There are also potential ethical issues associated with sharing office space. For example, California Rule of Professional Conduct 1-400(A) addresses communications concerning attorneys’ services, firm names, and letterhead. Rule 1-400(D) prohibits an attorney from making communications that are false, deceptive, or which tend to confuse, deceive, or mislead the public.
Despite this, sharing offices is completely legal and ethical—and following the below steps can help minimize risks.
A key factor in cases involving these issues is how the attorneys held themselves out to the public. Some courts apply the standard of a “reasonable person” in asking how the attorney’s signage, letterhead, business cards, and advertising would be perceived. As a result, these materials are very important as they are the most concrete evidence of how attorneys hold themselves out to the public. Each should be specifically designed to avoid the risk of client confusion.
Where the names of all attorneys in the offices are listed, specific disclaimers are helpful. The disclaimer should communicate that the attorneys are separate law practices, not a single law firm, and that retaining one attorney does not and shall not constitute the retention of any other attorney.
Another issue that can arise relates to maintaining client confidences and secrets. Attorneys should be careful to ensure that the confidential information of their clients is not accessible to the other attorneys in the office. In the event that there is a bar grievance regarding the failure to properly maintain such information, attorneys may find themselves in the unenviable position of arguing that all of the attorneys in the office represented the client as the only defense to the failure to prevent those other attorneys from accessing confidential information. As noted herein, such a “defense” can also create more potential liability.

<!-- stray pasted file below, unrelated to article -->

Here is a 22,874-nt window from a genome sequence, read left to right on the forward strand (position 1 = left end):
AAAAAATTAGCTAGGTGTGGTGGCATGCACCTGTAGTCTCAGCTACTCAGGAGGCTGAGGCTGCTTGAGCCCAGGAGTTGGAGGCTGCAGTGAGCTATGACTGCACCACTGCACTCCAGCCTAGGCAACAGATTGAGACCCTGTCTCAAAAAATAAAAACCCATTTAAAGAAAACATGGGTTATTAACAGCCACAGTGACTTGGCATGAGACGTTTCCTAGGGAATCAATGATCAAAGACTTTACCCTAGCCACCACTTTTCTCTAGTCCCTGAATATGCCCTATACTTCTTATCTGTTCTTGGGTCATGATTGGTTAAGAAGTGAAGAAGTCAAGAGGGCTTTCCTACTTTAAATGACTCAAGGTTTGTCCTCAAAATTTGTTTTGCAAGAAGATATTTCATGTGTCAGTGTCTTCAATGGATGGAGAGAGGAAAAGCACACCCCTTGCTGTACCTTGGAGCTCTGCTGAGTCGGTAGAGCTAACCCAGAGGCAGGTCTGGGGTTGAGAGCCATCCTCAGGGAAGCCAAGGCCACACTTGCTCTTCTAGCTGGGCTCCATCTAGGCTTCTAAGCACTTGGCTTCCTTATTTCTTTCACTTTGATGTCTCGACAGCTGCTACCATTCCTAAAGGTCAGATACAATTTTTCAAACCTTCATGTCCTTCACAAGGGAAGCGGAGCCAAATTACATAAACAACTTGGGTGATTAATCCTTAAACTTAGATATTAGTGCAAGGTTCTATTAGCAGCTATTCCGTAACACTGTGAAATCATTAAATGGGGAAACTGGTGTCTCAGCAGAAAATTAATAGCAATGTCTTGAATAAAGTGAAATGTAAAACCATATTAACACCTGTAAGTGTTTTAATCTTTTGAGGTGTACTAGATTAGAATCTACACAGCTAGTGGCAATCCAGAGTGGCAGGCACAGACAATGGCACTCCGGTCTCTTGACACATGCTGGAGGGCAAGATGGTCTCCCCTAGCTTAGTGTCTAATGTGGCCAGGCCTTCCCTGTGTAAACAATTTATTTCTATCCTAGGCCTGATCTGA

Although sharing the same office and even receptionist may be proper, it can be problematic for attorneys to share filing systems or storage areas. In addition to other risks, attorneys that share filing systems or storage space can jeopardize the client’s expectation of confidentiality as addressed above.
When attorneys share a mail room, segregation of incoming mail can be especially difficult. Having procedures in place can help ensure that mail is opened only by the client's attorney or an employee of the client's attorney.
Another difficult issue is the use of shared computer systems, servers, and software. Attorneys in the same office may be inclined to share networks and other technology but, if doing so, access to client information should be restricted to only the client’s attorney. It is helpful to document the procedures in place to prevent the sharing of client confidences to both reassure the client and to combat claims that the attorney failed to enact adequate protections.
Even the strongest protections can be undone if the attorney’s staff is not properly trained. Attorneys sharing office space can consider training sessions regarding procedures to protect client information and to help project to clients that the attorneys in the office are truly part of separate law practices.
Proper training combined with engagement letters and clear advertising can help minimize the risk that clients will get the wrong idea about the attorneys sharing office space.